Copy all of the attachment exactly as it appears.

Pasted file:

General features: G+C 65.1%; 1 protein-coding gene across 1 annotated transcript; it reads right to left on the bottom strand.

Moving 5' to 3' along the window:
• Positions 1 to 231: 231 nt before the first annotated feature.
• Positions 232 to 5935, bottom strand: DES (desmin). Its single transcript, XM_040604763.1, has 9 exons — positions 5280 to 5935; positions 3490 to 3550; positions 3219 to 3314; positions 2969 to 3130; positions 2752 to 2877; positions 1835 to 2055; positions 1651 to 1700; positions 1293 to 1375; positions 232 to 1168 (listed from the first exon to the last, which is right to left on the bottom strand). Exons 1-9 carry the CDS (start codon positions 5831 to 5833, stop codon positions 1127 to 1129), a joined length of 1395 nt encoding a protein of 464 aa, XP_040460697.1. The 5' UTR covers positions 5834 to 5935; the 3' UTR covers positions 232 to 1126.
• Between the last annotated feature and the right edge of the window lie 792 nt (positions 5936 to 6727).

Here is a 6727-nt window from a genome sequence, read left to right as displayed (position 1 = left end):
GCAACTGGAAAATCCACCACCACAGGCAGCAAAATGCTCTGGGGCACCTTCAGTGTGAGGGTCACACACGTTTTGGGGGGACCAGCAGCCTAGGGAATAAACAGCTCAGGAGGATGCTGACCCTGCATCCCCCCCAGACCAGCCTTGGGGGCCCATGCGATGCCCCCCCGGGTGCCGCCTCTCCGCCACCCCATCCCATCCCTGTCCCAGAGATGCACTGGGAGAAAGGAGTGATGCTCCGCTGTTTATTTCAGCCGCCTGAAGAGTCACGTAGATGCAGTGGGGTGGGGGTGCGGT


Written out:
General features: G+C 65.1%; 1 protein-coding gene across 1 annotated transcript; it reads right to left on the bottom strand.

Moving 5' to 3' along the window:
• Positions 1 to 231: 231 nt before the first annotated feature.
• Positions 232 to 5935, bottom strand: DES (desmin). Its single transcript, XM_040604763.1, has 9 exons — positions 5280 to 5935; positions 3490 to 3550; positions 3219 to 3314; positions 2969 to 3130; positions 2752 to 2877; positions 1835 to 2055; positions 1651 to 1700; positions 1293 to 1375; positions 232 to 1168 (listed from the first exon to the last, which is right to left on the bottom strand). Exons 1-9 carry the CDS (start codon positions 5831 to 5833, stop codon positions 1127 to 1129), a joined length of 1395 nt encoding a protein of 464 aa, XP_040460697.1. The 5' UTR covers positions 5834 to 5935; the 3' UTR covers positions 232 to 1126.
• Between the last annotated feature and the right edge of the window lie 792 nt (positions 5936 to 6727).

Here is a 6727-nt window from a genome sequence, read left to right as displayed (position 1 = left end):
GCAACTGGAAAATCCACCACCACAGGCAGCAAAATGCTCTGGGGCACCTTCAGTGTGAGGGTCACACACGTTTTGGGGGGACCAGCAGCCTAGGGAATAAACAGCTCAGGAGGATGCTGACCCTGCATCCCCCCCAGACCAGCCTTGGGGGCCCATGCGATGCCCCCCCGGGTGCCGCCTCTCCGCCACCCCATCCCATCCCTGTCCCAGAGATGCACTGGGAGAAAGGAGTGATGCTCCGCTGTTTATTTCAGCCGCCTGAAGAGTCACGTAGATGCAGTGGGGTGGGGGTGCGGT